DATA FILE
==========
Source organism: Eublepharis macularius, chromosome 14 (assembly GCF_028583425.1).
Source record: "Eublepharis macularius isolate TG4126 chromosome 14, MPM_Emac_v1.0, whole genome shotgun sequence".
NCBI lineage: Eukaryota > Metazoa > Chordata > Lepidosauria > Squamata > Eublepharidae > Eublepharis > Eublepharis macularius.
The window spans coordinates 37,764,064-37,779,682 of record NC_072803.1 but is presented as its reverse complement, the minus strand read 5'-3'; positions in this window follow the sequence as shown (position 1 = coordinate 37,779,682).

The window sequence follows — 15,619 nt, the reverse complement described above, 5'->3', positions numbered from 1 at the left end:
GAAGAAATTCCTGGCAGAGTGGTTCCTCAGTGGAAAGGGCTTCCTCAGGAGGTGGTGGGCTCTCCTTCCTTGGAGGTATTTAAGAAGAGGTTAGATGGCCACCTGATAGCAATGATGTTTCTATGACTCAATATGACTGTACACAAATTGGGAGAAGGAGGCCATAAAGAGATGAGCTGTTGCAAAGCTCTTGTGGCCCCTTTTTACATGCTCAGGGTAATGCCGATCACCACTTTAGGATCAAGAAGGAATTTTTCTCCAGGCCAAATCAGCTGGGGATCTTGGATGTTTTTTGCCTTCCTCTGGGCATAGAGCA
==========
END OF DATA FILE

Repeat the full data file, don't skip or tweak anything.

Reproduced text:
Source organism: Eublepharis macularius, chromosome 14 (assembly GCF_028583425.1).
Source record: "Eublepharis macularius isolate TG4126 chromosome 14, MPM_Emac_v1.0, whole genome shotgun sequence".
NCBI lineage: Eukaryota > Metazoa > Chordata > Lepidosauria > Squamata > Eublepharidae > Eublepharis > Eublepharis macularius.
The window spans coordinates 37,764,064-37,779,682 of record NC_072803.1 but is presented as its reverse complement, the minus strand read 5'-3'; positions in this window follow the sequence as shown (position 1 = coordinate 37,779,682).

The window sequence follows — 15,619 nt, the reverse complement described above, 5'->3', positions numbered from 1 at the left end:
GAAGAAATTCCTGGCAGAGTGGTTCCTCAGTGGAAAGGGCTTCCTCAGGAGGTGGTGGGCTCTCCTTCCTTGGAGGTATTTAAGAAGAGGTTAGATGGCCACCTGATAGCAATGATGTTTCTATGACTCAATATGACTGTACACAAATTGGGAGAAGGAGGCCATAAAGAGATGAGCTGTTGCAAAGCTCTTGTGGCCCCTTTTTACATGCTCAGGGTAATGCCGATCACCACTTTAGGATCAAGAAGGAATTTTTCTCCAGGCCAAATCAGCTGGGGATCTTGGATGTTTTTTGCCTTCCTCTGGGCATAGAGCA